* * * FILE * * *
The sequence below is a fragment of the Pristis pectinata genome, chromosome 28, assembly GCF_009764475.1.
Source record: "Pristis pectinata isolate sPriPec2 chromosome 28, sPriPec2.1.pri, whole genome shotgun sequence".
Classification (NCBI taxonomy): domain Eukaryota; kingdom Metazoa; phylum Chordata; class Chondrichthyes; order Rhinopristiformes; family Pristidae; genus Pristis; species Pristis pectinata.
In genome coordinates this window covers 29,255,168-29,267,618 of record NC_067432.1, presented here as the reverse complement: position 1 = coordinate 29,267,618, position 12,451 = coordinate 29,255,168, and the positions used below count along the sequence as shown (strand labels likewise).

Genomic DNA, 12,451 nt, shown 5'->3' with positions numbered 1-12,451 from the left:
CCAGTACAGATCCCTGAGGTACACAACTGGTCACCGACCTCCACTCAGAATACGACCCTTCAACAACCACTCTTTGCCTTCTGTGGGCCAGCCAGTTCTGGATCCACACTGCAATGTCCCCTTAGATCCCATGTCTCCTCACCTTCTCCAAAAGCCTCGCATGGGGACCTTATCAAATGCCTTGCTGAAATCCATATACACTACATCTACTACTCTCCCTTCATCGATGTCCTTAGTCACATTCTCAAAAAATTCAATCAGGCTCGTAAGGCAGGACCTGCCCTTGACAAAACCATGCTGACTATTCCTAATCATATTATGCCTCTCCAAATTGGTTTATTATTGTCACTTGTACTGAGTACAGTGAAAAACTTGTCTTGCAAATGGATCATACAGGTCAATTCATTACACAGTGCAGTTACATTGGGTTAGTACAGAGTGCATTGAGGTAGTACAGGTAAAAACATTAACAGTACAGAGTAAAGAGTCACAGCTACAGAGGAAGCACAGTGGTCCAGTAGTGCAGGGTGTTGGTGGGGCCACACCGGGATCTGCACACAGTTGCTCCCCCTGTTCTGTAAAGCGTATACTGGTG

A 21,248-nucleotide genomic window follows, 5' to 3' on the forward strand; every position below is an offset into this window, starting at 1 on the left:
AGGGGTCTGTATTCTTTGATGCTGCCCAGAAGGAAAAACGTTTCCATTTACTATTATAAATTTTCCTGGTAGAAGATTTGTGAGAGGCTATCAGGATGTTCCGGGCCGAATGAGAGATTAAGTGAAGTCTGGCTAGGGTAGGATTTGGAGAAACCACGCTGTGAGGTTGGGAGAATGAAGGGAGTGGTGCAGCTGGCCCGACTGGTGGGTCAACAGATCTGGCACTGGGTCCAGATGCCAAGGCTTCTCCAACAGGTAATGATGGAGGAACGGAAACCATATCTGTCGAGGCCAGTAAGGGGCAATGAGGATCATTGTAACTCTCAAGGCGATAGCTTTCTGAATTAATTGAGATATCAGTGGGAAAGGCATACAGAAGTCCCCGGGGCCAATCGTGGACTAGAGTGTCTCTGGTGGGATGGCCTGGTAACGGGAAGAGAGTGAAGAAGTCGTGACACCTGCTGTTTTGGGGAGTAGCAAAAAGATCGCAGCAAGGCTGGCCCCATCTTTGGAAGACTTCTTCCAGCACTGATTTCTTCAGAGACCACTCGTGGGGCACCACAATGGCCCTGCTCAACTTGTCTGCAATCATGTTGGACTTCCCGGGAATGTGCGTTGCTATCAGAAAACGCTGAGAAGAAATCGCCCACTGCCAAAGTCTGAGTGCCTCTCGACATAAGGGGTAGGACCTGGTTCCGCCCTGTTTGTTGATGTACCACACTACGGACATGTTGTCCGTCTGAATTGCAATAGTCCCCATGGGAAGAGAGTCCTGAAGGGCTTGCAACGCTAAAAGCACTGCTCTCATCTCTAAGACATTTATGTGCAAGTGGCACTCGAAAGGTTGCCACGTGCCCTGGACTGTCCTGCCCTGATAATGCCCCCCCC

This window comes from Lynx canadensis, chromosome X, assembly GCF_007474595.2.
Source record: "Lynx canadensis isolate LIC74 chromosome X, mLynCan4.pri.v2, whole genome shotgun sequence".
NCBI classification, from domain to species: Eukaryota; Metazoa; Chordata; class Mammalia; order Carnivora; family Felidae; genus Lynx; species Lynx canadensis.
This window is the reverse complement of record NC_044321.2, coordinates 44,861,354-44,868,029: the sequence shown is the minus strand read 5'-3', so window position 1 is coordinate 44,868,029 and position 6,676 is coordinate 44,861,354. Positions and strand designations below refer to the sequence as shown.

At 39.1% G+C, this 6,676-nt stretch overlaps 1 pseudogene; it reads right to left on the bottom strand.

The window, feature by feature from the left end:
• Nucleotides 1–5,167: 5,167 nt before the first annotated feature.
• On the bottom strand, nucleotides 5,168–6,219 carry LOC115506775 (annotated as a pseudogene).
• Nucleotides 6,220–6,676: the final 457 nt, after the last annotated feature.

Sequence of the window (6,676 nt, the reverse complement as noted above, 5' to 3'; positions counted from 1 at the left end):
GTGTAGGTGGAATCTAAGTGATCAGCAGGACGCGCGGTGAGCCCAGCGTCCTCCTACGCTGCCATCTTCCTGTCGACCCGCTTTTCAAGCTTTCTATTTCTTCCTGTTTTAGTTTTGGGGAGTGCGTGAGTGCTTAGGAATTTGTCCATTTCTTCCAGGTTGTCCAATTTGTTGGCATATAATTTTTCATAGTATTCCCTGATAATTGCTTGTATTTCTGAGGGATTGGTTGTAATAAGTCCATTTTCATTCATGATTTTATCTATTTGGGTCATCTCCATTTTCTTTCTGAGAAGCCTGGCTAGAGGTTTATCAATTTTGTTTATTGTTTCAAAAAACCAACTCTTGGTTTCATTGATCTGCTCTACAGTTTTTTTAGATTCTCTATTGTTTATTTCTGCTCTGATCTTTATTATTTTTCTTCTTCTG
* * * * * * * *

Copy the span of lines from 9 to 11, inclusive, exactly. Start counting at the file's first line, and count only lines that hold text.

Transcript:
This window comes from Lynx canadensis, chromosome X, assembly GCF_007474595.2.
Source record: "Lynx canadensis isolate LIC74 chromosome X, mLynCan4.pri.v2, whole genome shotgun sequence".
NCBI classification, from domain to species: Eukaryota; Metazoa; Chordata; class Mammalia; order Carnivora; family Felidae; genus Lynx; species Lynx canadensis.